“You haave a verrry strrong physique, you know,” slurs a sex-starved Silk Smitha to a quivering Kamal Hasaan in the classic seduction scene in Moondram Pirai (1982).

It isn’t just Smitha’s barely clad body that makes temperatures soar. The voice does the trick too – a breathy moan, laced with all sorts of possibilities. And it isn’t even her own. The Telugu speaking actress was dubbed in all her Tamil movies by V Hema Malini.

Hema Malini first dubbed for Smitha for the Sivakumar starrer Vandichakkaram (1980). Smitha played a tea shop owner. “They wanted a sexy voice,” Malini said. “Silk Smitha had a sweet and deep voice, and used to speak Tamil extremely slowly and drag her lines since she was not comfortable with the language. So I copied her talking style, and added the suggestive feel to make it sexy.”

Tamil cinema, like the other southern industries, is swarming with actresses who look the part but do not sound right since they cannot speak the language. Dubbing artists have come to the rescue of these actresses, including Hansika Motwani, Tamanaah, Kajal Aggarwal, Amy Jackson, Taapsee Pannu, Amrya Dastur, Sameera Reddy and Genelia D’Souza. When Jackson reels off Chennai slum slang in Shankar’s I (2015) to a stunned Vikram, it is the work of 23-year-old Raveena Ravi. Aishwarya Rai’s screams at her kidnapper in Mani Ratnam’s Raavanan (2010) sound real because of actress and dubbing artiste Rohini.

Amy Jackson’s face and Raveena Ravi’s voice in I.

In Shankar’s Endhiran (2010), Rai tells her anxious suitor, Rajnikanth, “Hello, don’t get ideas, I am not trying to put the moves on you.” The voice belongs to Savitha Radhakrishnan, who had previously dubbed for Rai in Jeans (1998). Radhakrishnan is also the voice behind the popular line “Looseaapa nee? (Are you crazy?) for actress Laila Mehdin in Pithamagan (2003).

If the actresses sound different in different movies, it’s because 1,700 dubbing artists, many of them women, are registered with the South India Cine Artists and Dubbing Union. There are also several freelancers who work hard to match the facial expressions of the movie stars.

“We act with our throats,” said MM Manasi, a 23-year-old playback singer who dubbed for Tamanaah in the Tamil version of Bahubaali: The Beginning (2015).“I used a baritone, a tough and rugged voice since she is a warrior in the movie,” Manasi said. In Devi (2016), Tamanaah plays an innocent village woman as well as Ruby, the ghost who possesses her. Manasi used a confident and stylish tone for Ruby and gave the other character a soft, innocent one.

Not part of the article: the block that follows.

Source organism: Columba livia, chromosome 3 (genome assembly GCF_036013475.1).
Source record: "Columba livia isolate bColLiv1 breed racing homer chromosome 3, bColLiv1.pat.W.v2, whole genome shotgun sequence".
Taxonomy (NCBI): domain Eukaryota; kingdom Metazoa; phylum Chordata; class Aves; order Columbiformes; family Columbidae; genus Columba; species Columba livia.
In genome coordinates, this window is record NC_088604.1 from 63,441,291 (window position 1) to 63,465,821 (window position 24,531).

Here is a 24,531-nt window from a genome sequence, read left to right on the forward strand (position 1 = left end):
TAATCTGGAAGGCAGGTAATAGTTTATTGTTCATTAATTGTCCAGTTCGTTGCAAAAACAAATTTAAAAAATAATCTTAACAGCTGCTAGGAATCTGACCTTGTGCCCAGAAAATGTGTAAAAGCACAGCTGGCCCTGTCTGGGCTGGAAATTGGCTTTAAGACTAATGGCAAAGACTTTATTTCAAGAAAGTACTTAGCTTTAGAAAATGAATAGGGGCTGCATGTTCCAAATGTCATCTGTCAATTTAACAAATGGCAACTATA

Devi (2016).

Dubbing artists labour in anonymity and work behind the scenes, but the current crop of actresses, including Tamanaah and Trisha Krishnan, do not shy away from sharing the praise on social media. “We were few and faceless back then, no one knew about us,” recalled Hema Malini, who has been dubbing since the early 1970s. “No heroine would openly talk about us. The media started asking questions only when Bharathiraja used North Indian actress Rati Agnihotri.” Bharathiraja directed Agnihotri, who was living in Chennai with her family at the time, in her debut film Puthiya Vaarpigal in 1979.

Voice artists are nearly as old as the talkie film, and have been used for productions that were dubbed in Tamil from Telugu right from the ’40s. Several Tamil films continue to dub dialogue in recording studios rather than using sync sound – the practice of recording the voices and sounds on the sets itself.

Most leading actors do dub for themselves when they know the language. Voice artists are roped in when the performers are unfamiliar with the language as well as for minor characters. Hema Malini remembers dubbing for the actor Sathyaraj for his movie Maaman Magal (1995), in which he dresses up as a woman for a sequence. Sathyaraj could have affected a female voice, but he insisted on a voice artist to ensure authenticity.

“In most films, mistakes during shooting are rectified at the dubbing stage,” Savitha Radhakrishnan said. “We have changed the names of characters for the sake of lip-sync.”

Sathyaraj in Maaman Magal (1995), dubbed by V Hema Malini.

Female dubbing artists have been hard at work ever since the number of non-Tamilian actresses in Tamil cinema registered an uptick over the past few years. The actresses are rattling off Tamil dialogue written out in the Roman script, and they might fumble or miss a word during the shoot. The dubbing artist can be relied upon to fill up the pauses or supply missing words during the dub.

“Dialogue gets changed sometimes to match the lip movements,” said Raveena Ravi, the voice of Amy Jackson in I, Theri (2016) and Shankar’s forthcoming sci-fi movie 2.0. Ravi has also dubbed for Amrya Dastur in Anegan (2015).

The voices of the women on the screen and the ones in the recording studios are often very different. Tamanaah requires a bit of base and a different tone, Radhakrishnan said. A babyish voice sits well on Hansika Motwani, while Taapsee Pannu got a gruff voice for the Tamil dubbed version of Naam Shabana (2017), in which she plays a secret agent.